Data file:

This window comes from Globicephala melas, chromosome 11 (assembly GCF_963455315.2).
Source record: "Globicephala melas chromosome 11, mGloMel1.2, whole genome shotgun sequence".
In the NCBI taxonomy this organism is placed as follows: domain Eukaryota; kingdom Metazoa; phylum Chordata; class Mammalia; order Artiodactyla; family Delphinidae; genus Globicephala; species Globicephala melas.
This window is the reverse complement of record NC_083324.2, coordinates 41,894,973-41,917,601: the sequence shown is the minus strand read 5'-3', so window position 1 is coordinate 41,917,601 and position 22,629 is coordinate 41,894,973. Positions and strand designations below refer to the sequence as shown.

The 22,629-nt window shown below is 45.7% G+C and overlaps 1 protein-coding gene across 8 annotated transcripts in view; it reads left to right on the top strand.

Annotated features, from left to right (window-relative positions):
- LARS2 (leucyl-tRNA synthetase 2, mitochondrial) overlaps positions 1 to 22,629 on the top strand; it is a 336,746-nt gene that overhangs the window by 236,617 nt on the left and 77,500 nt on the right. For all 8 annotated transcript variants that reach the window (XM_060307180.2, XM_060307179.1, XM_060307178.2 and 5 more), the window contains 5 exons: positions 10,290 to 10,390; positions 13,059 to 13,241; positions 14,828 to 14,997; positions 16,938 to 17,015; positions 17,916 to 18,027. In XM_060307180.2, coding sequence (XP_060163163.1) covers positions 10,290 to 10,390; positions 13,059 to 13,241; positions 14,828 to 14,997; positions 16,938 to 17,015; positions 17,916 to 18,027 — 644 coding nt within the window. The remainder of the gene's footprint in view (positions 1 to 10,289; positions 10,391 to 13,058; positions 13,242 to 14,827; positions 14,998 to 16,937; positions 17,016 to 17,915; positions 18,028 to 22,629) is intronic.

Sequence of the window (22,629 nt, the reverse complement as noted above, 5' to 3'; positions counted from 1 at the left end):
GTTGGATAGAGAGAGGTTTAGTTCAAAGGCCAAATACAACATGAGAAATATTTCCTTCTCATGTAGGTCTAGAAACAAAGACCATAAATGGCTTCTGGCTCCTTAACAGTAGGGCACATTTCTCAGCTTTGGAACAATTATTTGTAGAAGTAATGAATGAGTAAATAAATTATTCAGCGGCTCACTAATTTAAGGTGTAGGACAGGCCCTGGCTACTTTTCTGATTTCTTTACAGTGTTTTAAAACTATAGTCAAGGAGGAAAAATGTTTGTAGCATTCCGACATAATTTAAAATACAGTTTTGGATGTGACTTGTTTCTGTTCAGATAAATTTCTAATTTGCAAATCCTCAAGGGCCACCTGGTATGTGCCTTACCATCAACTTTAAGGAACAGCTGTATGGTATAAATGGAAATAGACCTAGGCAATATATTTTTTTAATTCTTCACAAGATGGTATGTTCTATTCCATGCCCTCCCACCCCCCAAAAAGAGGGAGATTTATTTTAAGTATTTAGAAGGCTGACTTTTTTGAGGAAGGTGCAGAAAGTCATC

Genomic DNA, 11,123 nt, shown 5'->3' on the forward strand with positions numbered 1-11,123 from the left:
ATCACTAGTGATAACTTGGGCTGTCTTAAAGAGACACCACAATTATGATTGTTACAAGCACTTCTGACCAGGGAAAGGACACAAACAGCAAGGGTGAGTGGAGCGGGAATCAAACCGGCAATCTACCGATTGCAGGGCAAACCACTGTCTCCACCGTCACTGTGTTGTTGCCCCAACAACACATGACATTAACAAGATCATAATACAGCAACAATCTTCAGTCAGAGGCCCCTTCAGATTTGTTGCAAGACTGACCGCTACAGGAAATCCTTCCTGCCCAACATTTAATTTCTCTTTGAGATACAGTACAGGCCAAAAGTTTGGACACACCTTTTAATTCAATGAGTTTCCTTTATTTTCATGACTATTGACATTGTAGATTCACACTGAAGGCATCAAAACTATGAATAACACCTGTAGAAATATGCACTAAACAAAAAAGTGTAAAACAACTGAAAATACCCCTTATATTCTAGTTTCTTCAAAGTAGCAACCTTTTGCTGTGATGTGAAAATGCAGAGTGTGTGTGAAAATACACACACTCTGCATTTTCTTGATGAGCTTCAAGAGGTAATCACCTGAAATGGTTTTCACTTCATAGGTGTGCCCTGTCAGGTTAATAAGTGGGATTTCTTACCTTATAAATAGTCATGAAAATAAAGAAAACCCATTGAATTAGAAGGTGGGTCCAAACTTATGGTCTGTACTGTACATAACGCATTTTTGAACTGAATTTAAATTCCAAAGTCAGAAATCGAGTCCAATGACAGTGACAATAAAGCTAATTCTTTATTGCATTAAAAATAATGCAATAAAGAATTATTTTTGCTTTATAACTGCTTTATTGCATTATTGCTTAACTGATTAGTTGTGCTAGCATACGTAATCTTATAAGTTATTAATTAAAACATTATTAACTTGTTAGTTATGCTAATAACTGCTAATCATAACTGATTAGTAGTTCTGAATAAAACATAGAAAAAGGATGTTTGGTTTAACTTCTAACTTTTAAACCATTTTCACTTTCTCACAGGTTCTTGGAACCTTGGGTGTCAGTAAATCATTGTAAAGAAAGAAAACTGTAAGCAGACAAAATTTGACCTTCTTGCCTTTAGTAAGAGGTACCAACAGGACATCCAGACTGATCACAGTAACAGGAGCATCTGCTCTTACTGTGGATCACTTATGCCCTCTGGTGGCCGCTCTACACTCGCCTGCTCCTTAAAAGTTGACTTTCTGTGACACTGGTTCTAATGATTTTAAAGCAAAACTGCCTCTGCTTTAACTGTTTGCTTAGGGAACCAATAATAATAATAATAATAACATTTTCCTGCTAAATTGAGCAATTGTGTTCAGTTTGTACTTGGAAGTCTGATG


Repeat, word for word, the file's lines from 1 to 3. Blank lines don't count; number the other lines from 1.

This window comes from Globicephala melas, chromosome 11 (assembly GCF_963455315.2).
Source record: "Globicephala melas chromosome 11, mGloMel1.2, whole genome shotgun sequence".
In the NCBI taxonomy this organism is placed as follows: domain Eukaryota; kingdom Metazoa; phylum Chordata; class Mammalia; order Artiodactyla; family Delphinidae; genus Globicephala; species Globicephala melas.